Especially on the web, we should be short and to the point. Not long winded and boring. But, refreshing and inspirational.

    Don’t you agree?

    Ghost.

    Like

    April 9, 2013
  136. Interesting 😉

    Like

    April 9, 2013
  137. Excellent advice. Look forward to following your blog.

    Like

    April 9, 2013
  138. Great advice, and I will do my best to take it.

    Like

    April 9, 2013
  139. 10 words: I enjoy Hemingway and Faulkner, but hate screen-time. Hemingway wins.

    Like

    April 10, 2013
  140. Hemingway’s a hero of mine. Thanks for the article.

    Like

    April 10, 2013
  141. “A Farewell to Arms” is my favorite..!

    Like

    April 10, 2013
  142. Great post right there! Visit my blog anytime if you want!

    Best,
    Hart

    Like

    April 10, 2013
  143. A fantastic post! Contrast this to a comment made by a young lit agent from a well known agency at a writers conference I recently attended. “Oh…Hemingway. He couldn’t get published today. His stuff is to simplex…not cool.” So much for our current “gate keepers.”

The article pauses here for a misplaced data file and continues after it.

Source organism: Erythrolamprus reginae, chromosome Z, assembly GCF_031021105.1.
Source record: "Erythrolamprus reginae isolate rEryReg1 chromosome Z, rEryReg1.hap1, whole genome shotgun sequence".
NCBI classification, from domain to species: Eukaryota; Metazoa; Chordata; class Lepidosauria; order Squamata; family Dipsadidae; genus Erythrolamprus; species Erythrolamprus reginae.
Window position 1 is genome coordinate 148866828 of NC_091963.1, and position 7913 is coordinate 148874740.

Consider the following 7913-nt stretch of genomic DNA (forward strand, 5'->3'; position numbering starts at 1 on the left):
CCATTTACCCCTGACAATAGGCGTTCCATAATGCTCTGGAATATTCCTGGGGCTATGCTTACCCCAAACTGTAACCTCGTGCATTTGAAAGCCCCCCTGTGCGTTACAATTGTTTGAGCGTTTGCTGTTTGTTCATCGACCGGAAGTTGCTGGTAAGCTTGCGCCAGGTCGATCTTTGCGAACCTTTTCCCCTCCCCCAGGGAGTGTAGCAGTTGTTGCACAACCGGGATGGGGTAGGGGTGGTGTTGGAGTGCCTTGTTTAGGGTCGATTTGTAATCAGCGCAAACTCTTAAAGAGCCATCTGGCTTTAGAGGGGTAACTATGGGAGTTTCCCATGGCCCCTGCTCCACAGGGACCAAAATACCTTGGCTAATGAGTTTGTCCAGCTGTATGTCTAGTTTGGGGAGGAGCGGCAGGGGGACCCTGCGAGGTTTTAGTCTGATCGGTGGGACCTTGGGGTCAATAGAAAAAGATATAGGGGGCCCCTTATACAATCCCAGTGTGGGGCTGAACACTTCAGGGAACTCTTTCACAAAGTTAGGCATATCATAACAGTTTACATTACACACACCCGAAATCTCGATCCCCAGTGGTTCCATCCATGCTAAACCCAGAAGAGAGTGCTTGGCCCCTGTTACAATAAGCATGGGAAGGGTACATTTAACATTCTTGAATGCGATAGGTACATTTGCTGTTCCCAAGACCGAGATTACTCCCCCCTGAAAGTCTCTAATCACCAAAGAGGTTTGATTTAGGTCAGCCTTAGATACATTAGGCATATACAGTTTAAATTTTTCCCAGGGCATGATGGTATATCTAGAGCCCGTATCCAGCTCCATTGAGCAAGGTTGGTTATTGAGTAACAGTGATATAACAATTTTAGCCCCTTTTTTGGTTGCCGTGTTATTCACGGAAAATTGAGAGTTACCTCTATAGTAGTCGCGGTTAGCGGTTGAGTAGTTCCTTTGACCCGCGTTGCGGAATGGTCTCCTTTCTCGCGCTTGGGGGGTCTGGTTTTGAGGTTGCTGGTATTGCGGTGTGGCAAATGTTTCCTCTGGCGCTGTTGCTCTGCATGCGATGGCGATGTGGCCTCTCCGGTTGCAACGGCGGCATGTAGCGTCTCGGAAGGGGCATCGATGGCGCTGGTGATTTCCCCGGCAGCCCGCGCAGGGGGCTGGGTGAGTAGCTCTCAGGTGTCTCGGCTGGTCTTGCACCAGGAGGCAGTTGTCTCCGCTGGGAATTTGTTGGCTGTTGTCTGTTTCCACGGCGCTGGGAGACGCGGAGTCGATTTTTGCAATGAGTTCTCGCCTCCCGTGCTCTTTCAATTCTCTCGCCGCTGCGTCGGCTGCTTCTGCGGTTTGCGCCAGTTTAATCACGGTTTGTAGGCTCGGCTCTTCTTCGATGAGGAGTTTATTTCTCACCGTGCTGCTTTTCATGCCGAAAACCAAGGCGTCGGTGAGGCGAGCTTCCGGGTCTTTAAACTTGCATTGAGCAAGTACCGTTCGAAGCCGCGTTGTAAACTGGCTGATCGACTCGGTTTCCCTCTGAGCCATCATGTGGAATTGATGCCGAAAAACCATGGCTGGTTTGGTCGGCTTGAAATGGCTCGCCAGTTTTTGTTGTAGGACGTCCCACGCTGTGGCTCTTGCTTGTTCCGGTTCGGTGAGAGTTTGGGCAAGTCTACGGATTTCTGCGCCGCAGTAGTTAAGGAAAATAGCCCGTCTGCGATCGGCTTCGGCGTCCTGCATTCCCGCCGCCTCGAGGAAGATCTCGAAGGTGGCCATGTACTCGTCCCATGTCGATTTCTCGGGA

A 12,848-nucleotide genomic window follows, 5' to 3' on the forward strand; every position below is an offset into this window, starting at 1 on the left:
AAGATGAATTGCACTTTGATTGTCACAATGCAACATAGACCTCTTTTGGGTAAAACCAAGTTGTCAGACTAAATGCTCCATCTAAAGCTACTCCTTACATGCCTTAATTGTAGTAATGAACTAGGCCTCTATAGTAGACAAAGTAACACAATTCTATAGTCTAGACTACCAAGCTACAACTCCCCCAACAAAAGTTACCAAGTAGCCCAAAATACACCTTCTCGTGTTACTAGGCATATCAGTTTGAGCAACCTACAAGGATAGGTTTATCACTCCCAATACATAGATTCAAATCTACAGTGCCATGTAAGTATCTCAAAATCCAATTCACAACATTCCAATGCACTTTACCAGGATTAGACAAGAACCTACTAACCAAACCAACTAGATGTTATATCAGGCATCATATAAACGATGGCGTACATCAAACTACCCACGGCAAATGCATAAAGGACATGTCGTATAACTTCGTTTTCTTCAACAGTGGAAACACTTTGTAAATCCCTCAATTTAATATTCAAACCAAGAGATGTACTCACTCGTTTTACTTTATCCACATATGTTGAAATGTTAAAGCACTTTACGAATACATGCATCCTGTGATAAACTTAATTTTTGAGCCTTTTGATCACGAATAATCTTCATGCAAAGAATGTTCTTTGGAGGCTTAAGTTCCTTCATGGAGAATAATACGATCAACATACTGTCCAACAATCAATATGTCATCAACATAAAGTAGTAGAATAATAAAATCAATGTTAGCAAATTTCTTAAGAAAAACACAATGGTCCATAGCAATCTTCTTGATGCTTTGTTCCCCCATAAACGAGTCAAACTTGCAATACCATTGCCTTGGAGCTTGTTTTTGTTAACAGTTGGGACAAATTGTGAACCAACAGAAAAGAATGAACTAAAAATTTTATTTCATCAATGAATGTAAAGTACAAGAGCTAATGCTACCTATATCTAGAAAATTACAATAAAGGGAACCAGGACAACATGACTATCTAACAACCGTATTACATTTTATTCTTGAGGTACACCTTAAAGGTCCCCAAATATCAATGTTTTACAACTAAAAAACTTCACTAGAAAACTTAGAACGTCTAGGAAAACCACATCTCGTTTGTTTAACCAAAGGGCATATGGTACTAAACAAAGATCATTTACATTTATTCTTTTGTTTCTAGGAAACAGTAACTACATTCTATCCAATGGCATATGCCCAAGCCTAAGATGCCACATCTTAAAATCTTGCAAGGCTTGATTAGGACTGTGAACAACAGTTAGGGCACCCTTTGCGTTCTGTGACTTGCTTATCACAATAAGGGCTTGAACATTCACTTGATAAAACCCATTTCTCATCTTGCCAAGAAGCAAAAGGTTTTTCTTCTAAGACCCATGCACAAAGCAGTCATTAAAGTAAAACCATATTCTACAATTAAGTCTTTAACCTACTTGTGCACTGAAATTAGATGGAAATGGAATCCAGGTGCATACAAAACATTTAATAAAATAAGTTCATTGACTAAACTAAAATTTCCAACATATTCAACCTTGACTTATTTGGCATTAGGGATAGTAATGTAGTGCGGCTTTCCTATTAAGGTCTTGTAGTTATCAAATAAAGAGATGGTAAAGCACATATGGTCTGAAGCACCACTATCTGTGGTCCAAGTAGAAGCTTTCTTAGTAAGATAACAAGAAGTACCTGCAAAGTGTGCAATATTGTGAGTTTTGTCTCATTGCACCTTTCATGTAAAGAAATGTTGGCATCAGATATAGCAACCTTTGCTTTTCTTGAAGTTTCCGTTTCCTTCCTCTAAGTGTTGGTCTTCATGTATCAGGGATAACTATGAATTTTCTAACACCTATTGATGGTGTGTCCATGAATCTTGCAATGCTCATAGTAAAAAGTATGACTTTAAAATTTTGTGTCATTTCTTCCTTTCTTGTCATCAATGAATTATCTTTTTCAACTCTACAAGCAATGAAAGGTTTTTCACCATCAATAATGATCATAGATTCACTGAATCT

Like

    April 10, 2013
  144. An excellent piece. Brevity is everything. If you can put in one clearly-stated line what others might make a paragraph of (Truman Capote is the master of this shrink-wrapping), then you keep your reader’s attention. I am, however, blogging a book – a literary work – and therefore not trying to make it snappy for snappy’s sake.